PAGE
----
images, which they use to record their mental maps of tribal territories,
hunting grounds, and sacred sites.

The material manifestation–something like a folk geodiorama or raised relief map–blends the
latest digital technologies with everyday craft supplies:

[A]ctivist groups…have been helping indigenous communities mix
computers and handheld navigation devices with paints, yarn, and cardboard
to make simple but accurate three-dimensional terrain models.

Simple but accurate? Accurate enough to warrant a ban, anyway.

Clouds, Graphs, Maps

A couple of days ago Mike posted notes on

CCCC talk
from late last month, and I was reminded that I’m at least ten days
past due on the video
I said I would
following the conference.

I recorded the talk to an mp3 yesterday afternoon and went to
campus last night where I planned to use iMovie to sync the audio with jpegs of
the slides. Because the slideshow includes text, I needed to get the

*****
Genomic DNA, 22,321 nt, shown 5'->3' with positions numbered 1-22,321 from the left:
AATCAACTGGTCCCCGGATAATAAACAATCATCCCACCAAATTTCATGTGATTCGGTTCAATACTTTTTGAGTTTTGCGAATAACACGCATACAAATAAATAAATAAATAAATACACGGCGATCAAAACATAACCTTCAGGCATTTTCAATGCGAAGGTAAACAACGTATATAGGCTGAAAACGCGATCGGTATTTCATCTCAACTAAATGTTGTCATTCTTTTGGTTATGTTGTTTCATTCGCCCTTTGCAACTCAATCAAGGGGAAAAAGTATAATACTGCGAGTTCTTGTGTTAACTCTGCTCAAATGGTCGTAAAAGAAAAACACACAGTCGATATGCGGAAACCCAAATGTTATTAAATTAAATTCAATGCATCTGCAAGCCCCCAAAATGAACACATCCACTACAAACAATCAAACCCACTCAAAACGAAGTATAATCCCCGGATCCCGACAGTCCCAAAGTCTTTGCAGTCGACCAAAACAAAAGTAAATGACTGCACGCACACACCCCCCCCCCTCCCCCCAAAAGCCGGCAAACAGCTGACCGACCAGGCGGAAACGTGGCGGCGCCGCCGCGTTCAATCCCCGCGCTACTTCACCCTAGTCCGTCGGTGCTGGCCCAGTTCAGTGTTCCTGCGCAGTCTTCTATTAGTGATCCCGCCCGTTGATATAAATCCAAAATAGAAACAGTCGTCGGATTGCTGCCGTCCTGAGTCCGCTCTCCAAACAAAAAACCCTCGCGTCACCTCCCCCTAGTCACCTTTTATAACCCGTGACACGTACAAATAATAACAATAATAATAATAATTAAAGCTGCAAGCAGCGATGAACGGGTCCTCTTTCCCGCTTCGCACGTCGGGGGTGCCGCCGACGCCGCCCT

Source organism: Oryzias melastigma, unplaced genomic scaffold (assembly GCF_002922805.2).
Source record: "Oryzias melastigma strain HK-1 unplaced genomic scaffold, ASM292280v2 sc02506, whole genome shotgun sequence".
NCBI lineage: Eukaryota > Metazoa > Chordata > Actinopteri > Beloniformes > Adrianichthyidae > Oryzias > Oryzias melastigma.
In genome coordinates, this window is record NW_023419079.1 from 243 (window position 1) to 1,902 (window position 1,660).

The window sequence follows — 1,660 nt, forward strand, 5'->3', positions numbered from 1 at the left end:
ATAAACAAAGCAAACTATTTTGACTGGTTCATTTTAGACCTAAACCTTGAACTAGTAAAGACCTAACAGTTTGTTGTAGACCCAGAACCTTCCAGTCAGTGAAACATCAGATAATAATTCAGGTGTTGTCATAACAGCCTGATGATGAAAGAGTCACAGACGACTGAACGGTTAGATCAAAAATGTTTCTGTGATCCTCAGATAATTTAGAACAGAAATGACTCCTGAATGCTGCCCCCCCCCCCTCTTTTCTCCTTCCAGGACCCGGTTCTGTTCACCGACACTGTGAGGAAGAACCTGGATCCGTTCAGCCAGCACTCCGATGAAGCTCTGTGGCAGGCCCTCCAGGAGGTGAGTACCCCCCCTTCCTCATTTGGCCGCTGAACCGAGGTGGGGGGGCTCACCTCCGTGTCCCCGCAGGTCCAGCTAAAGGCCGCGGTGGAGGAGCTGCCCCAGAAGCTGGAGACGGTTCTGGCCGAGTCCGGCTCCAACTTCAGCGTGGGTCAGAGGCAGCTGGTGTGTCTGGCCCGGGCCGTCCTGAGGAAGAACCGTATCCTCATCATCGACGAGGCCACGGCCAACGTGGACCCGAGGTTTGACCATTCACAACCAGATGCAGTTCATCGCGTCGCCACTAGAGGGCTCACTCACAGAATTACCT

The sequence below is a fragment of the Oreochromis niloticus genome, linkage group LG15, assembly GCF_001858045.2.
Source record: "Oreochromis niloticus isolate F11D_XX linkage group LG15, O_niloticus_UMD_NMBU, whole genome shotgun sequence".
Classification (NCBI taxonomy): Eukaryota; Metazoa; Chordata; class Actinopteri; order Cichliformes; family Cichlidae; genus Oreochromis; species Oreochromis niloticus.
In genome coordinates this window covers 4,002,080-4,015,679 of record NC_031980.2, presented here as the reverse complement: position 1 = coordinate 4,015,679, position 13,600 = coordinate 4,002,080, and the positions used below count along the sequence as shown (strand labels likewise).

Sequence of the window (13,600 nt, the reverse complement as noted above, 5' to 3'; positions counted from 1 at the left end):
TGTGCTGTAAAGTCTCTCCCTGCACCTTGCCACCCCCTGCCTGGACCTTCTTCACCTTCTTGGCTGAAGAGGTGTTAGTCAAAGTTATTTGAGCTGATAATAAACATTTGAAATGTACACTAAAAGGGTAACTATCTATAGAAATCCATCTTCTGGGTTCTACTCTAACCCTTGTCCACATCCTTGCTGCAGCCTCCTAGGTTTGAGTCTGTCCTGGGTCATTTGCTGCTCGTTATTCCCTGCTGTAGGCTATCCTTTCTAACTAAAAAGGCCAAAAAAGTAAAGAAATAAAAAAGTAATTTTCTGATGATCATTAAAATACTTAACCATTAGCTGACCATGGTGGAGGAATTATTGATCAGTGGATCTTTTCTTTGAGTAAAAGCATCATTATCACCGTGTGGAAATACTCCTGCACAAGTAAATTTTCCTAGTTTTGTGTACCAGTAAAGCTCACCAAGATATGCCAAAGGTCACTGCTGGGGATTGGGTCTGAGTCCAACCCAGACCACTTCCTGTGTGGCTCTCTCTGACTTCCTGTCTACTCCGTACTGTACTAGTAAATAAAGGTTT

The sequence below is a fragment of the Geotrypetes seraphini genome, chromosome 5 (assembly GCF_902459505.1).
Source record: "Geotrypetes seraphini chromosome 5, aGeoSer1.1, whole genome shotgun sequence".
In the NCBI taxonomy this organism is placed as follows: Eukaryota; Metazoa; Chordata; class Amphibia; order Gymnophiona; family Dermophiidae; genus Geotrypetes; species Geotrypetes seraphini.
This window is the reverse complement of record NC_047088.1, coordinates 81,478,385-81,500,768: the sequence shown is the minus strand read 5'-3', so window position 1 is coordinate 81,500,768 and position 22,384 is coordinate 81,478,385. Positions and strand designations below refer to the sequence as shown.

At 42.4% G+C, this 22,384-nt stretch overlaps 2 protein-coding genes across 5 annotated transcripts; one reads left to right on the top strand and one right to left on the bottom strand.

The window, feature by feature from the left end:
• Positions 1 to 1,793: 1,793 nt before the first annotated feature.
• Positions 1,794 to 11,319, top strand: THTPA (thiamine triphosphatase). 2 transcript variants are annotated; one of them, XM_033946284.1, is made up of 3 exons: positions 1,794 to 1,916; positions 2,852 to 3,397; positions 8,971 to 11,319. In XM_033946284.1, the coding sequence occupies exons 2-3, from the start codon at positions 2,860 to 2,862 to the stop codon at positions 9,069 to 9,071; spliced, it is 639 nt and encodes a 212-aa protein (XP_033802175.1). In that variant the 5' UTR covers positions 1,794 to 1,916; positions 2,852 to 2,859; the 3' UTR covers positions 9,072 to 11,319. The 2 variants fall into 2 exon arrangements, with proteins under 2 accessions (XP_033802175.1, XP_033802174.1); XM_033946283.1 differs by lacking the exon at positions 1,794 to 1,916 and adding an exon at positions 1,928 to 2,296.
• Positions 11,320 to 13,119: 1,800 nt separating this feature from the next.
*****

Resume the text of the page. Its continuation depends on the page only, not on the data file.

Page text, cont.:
resolution right, but, well, it started to get late. I started to get impatient.
I was able to output a reasonably readable mp4 file, but for whatever reason, I couldn’t get
Google Video or
Daily Motion to encode it.
Finally Jumpcut accepted the file, so it’s
available below the fold (even if much of it suffers from jaggies). The original mp4 is available for download

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And Returns

Ph. and I whistled into the Syracuse train depot yesterday afternoon; we’re
home from the excursion to the conference. Everything is unpacked,